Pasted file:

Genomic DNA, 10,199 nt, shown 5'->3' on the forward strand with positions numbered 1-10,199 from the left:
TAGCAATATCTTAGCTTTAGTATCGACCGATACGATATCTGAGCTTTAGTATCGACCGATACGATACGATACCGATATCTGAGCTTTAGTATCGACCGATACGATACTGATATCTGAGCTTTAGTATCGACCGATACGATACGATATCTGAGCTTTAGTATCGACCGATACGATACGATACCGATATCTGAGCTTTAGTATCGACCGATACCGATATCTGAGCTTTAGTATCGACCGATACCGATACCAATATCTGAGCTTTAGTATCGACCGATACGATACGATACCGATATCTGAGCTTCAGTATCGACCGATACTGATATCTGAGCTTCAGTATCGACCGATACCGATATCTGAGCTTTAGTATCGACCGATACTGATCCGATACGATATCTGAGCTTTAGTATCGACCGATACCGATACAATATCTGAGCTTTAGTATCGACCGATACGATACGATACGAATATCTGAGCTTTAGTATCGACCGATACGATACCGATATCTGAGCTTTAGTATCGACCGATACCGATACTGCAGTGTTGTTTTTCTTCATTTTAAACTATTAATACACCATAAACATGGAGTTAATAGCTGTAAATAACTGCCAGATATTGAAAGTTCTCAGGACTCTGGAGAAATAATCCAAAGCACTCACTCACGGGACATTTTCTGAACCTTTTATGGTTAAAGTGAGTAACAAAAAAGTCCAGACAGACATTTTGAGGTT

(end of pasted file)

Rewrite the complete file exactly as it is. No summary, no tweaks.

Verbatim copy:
Genomic DNA, 10,199 nt, shown 5'->3' on the forward strand with positions numbered 1-10,199 from the left:
TAGCAATATCTTAGCTTTAGTATCGACCGATACGATATCTGAGCTTTAGTATCGACCGATACGATACGATACCGATATCTGAGCTTTAGTATCGACCGATACGATACTGATATCTGAGCTTTAGTATCGACCGATACGATACGATATCTGAGCTTTAGTATCGACCGATACGATACGATACCGATATCTGAGCTTTAGTATCGACCGATACCGATATCTGAGCTTTAGTATCGACCGATACCGATACCAATATCTGAGCTTTAGTATCGACCGATACGATACGATACCGATATCTGAGCTTCAGTATCGACCGATACTGATATCTGAGCTTCAGTATCGACCGATACCGATATCTGAGCTTTAGTATCGACCGATACTGATCCGATACGATATCTGAGCTTTAGTATCGACCGATACCGATACAATATCTGAGCTTTAGTATCGACCGATACGATACGATACGAATATCTGAGCTTTAGTATCGACCGATACGATACCGATATCTGAGCTTTAGTATCGACCGATACCGATACTGCAGTGTTGTTTTTCTTCATTTTAAACTATTAATACACCATAAACATGGAGTTAATAGCTGTAAATAACTGCCAGATATTGAAAGTTCTCAGGACTCTGGAGAAATAATCCAAAGCACTCACTCACGGGACATTTTCTGAACCTTTTATGGTTAAAGTGAGTAACAAAAAAGTCCAGACAGACATTTTGAGGTT